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Calin Wultur to Emanuel Wilfer

Discussion in 'Basses [DB]' started by lnichols, Apr 13, 2015.


  1. I'm thinking of a slight upgrade for my "arco" bass. I currently have a 2009 Calin Wultur Corsini bass. Looking at a 2014 Emanuel Wilfer 402 (also looks something like their #10) bass.

    I've played several Wultur basses and mine is the nicest sounding of the bunch. Fairly easy to play. It doesn't have the nicest finish I've seen. The wood isn't especially beautiful. The only problem it's had was that it needed the A string tuner hole "adjusted." It was slightly mis-drilled, causing a slight bind in the tuner.

    The E. Wilfer I'm looking at is billed as an "upper register" bass, allowing somewhat easier access to thumb position. The finish is excellent, the wood looks nice, it plays and sounds very nice. Nicer than the Wultur.

    Any thoughts on one vs the other?
     
  2. robgrow

    robgrow Supporting Member

    May 1, 2004
    Cincinnati, Ohio
    I have played several Calin Wultur basses. While some are definitely nicer than others, as would be expected, they seem to maintain a certain level of quality. I've only played a couple of E. Wilfer basses however. I don't think it is so much one brand vs another as it is an individual bass, no matter the label, that is the one for you. I've played several basses that didn't look like much but sounded and played great. Also owned owned a very pretty bass that didn't work out. Anyway, if you find a bass that feels like the one to you, and you can afford it, I'd say go for it.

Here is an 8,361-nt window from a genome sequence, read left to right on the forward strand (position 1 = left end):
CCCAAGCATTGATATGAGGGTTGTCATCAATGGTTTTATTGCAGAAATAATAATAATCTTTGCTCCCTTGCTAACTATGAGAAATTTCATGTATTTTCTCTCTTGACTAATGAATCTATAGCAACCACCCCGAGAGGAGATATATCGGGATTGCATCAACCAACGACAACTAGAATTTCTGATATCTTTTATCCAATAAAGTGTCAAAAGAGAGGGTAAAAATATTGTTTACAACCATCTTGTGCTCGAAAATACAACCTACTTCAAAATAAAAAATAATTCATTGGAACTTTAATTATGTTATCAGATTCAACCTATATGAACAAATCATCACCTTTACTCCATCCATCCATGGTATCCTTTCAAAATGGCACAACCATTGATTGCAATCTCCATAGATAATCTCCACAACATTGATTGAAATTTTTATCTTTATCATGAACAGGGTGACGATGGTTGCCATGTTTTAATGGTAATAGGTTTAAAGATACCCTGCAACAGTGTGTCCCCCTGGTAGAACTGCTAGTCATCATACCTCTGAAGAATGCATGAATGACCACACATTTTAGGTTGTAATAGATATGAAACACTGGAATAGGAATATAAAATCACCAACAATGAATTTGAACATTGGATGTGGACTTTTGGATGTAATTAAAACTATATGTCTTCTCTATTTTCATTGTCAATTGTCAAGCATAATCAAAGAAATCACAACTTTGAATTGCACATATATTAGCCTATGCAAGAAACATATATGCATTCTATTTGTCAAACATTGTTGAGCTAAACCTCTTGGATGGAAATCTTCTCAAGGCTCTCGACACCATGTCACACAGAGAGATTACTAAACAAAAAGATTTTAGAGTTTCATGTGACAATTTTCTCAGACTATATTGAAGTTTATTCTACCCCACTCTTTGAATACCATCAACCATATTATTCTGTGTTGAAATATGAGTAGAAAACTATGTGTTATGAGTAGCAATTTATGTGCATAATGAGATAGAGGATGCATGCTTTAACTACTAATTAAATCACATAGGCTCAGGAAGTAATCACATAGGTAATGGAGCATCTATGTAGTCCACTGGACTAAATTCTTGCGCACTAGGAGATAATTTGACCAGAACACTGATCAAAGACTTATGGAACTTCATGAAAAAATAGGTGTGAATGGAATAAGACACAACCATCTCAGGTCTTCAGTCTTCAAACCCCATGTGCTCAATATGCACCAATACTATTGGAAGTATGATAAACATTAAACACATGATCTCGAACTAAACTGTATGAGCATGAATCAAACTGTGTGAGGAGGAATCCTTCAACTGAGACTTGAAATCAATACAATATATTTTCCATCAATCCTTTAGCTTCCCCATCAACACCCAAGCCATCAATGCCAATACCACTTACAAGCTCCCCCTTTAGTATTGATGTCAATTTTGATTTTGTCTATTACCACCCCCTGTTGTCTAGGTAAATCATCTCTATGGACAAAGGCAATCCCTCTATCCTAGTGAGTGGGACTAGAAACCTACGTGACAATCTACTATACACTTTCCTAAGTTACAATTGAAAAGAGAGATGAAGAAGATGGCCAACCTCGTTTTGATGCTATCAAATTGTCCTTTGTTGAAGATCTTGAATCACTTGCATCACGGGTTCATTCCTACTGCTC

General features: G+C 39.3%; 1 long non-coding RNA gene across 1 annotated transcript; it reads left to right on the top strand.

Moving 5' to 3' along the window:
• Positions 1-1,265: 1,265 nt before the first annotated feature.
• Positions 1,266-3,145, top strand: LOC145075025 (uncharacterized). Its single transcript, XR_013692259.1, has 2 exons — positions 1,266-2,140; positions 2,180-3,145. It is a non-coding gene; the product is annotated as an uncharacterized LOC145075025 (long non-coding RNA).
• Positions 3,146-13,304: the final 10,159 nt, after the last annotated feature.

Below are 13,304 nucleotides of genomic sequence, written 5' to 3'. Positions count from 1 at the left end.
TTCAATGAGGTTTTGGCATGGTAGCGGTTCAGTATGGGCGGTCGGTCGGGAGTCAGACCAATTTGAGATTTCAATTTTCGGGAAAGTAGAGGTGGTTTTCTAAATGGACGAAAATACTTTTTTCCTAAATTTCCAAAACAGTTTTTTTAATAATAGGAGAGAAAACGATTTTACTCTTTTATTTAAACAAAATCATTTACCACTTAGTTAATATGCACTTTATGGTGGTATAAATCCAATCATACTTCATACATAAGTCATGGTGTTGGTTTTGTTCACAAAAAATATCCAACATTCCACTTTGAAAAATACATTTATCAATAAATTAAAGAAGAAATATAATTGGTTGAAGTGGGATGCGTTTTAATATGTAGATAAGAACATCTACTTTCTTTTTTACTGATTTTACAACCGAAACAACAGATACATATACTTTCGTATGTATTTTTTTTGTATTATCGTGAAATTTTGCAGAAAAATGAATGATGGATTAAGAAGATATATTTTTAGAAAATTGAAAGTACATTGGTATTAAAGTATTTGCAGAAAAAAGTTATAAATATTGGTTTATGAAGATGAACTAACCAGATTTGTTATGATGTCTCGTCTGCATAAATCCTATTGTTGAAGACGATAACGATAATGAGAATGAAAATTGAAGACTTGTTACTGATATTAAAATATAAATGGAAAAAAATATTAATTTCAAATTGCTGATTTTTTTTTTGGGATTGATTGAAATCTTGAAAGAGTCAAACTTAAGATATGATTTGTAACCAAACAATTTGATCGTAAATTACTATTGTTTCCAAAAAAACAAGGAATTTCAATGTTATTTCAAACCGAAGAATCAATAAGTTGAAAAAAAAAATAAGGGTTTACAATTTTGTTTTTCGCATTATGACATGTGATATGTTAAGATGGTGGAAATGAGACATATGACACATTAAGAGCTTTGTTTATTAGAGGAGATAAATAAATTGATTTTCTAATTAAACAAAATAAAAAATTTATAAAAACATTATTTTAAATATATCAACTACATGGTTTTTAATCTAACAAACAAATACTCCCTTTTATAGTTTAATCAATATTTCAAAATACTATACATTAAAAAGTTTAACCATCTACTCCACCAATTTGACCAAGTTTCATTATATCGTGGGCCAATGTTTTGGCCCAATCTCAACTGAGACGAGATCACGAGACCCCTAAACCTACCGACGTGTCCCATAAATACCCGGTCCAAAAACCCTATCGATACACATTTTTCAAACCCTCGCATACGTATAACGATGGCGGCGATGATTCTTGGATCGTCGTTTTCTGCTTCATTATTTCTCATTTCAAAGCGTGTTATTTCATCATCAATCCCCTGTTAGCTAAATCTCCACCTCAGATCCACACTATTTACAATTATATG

drurb and Eric Hochberg like this.
  3. Jake deVilliers

    Jake deVilliers Commercial User

    May 24, 2006
    Crescent Beach, BC
    Owner of The Bass Spa, String Repairman at Long & McQuade Vancouver
    Wilfer is a German family who have been making basses for over a hundred years. They have a long family tradition and a deep wood supply.

    Calin Wultur was started in 1996 in Romania. No choice at all for me, really. If the Wilfer has the sound you're looking for, get it.
     
    robgrow, lnichols and Steve Boisen like this.
  4. Thanks, Jake. That's kinda what I thought. Thanks for confirming. I'm going to go play the Wilfer some more tomorrow with my own bow.

    lnichols
     
  5. Jake deVilliers

    Jake deVilliers Commercial User

    May 24, 2006
    Crescent Beach, BC
    Owner of The Bass Spa, String Repairman at Long & McQuade Vancouver
    Can you take your current bass with you so that you're comparing the two in the same sonic environment? It can make a big difference.
     
    Champagne and lnichols like this.
  6. Thanks, Jake. I'll take my bass and bow. Looks like tomorrow now. The person I normally deal with isn't there today. Thanks again.

    L.
     
  7. Johnny L

    Johnny L

    Feb 14, 2002
    Victoria, TX
    I recently tried a Wilfer and it was AWESOME. Played great, sounded great, and super comfortable on hands with no callouses :laugh:

    The reason I liked the Wulturs better was because they had more clarity. For me, I want to hear the intonation...even if everyone else can too. So could the wolves hiding inside, but that's the way it goes. That deeper, muddier sound is awesome too, as well as more forgiving to everyone's ears, but that's not my sound.

    I think being conscious of the "canvas" you want to "paint" your art on is important. If you've got that, it will be easy for you to know if the Wilfer is right for you.
     
    Last edited: Apr 14, 2015
  8. drurb

    drurb Oracle, Ancient Order of Rass Hattur; Mem. #1, EPC

    Apr 17, 2004
    I'm not sure it's that easy to generalize. How were the basses set up? What strings were on them? On and on and on... One thing about Wulturs is that their quality and sonic characteristics seem to be highly variable. At least that's been my experience. Jake's suggestion about playing the two in the same room should be taken with great weight.
     
  9. Johnny L

    Johnny L

    Feb 14, 2002
    Victoria, TX